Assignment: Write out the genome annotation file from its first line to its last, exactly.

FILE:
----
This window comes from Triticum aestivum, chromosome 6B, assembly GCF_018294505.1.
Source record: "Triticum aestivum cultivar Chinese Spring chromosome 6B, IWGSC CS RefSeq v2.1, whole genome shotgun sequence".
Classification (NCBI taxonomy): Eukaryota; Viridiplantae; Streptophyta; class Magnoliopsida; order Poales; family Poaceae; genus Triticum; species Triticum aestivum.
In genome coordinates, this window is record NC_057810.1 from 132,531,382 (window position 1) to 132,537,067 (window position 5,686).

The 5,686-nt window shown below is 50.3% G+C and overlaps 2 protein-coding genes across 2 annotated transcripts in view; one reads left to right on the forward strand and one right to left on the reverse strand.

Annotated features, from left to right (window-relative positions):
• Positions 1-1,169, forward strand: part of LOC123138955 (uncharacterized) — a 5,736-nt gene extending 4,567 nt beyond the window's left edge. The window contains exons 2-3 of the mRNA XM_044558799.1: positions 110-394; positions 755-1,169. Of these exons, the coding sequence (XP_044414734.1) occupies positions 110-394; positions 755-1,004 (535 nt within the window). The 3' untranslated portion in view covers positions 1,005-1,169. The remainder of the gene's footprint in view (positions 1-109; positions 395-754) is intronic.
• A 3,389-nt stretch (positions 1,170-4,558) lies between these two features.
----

This window comes from Triticum aestivum, chromosome 6B, assembly GCF_018294505.1.
Source record: "Triticum aestivum cultivar Chinese Spring chromosome 6B, IWGSC CS RefSeq v2.1, whole genome shotgun sequence".
Classification (NCBI taxonomy): Eukaryota; Viridiplantae; Streptophyta; class Magnoliopsida; order Poales; family Poaceae; genus Triticum; species Triticum aestivum.
In genome coordinates, this window is record NC_057810.1 from 132,531,382 (window position 1) to 132,537,067 (window position 5,686).

The 5,686-nt window shown below is 50.3% G+C and overlaps 2 protein-coding genes across 2 annotated transcripts in view; one reads left to right on the forward strand and one right to left on the reverse strand.

Annotated features, from left to right (window-relative positions):
• Positions 1-1,169, forward strand: part of LOC123138955 (uncharacterized) — a 5,736-nt gene extending 4,567 nt beyond the window's left edge. The window contains exons 2-3 of the mRNA XM_044558799.1: positions 110-394; positions 755-1,169. Of these exons, the coding sequence (XP_044414734.1) occupies positions 110-394; positions 755-1,004 (535 nt within the window). The 3' untranslated portion in view covers positions 1,005-1,169. The remainder of the gene's footprint in view (positions 1-109; positions 395-754) is intronic.
• A 3,389-nt stretch (positions 1,170-4,558) lies between these two features.